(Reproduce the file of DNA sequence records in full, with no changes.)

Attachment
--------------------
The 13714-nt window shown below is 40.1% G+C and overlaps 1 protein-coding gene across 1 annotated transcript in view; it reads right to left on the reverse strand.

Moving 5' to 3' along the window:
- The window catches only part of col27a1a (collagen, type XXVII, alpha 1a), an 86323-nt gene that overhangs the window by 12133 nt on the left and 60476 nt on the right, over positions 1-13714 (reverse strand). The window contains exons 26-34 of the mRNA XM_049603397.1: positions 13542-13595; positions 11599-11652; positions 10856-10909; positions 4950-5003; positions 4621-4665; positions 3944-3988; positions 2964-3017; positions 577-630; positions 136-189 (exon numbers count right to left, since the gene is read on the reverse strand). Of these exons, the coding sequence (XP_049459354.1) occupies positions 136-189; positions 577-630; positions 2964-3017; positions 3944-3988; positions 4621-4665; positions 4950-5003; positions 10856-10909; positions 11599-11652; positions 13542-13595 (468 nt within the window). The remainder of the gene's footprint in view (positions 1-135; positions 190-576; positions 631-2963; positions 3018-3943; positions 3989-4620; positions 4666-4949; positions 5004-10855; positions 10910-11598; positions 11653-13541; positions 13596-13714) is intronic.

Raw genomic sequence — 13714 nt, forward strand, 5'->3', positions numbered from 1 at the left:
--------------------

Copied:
The 13714-nt window shown below is 40.1% G+C and overlaps 1 protein-coding gene across 1 annotated transcript in view; it reads right to left on the reverse strand.

Moving 5' to 3' along the window:
- The window catches only part of col27a1a (collagen, type XXVII, alpha 1a), an 86323-nt gene that overhangs the window by 12133 nt on the left and 60476 nt on the right, over positions 1-13714 (reverse strand). The window contains exons 26-34 of the mRNA XM_049603397.1: positions 13542-13595; positions 11599-11652; positions 10856-10909; positions 4950-5003; positions 4621-4665; positions 3944-3988; positions 2964-3017; positions 577-630; positions 136-189 (exon numbers count right to left, since the gene is read on the reverse strand). Of these exons, the coding sequence (XP_049459354.1) occupies positions 136-189; positions 577-630; positions 2964-3017; positions 3944-3988; positions 4621-4665; positions 4950-5003; positions 10856-10909; positions 11599-11652; positions 13542-13595 (468 nt within the window). The remainder of the gene's footprint in view (positions 1-135; positions 190-576; positions 631-2963; positions 3018-3943; positions 3989-4620; positions 4666-4949; positions 5004-10855; positions 10910-11598; positions 11653-13541; positions 13596-13714) is intronic.

Raw genomic sequence — 13714 nt, forward strand, 5'->3', positions numbered from 1 at the left: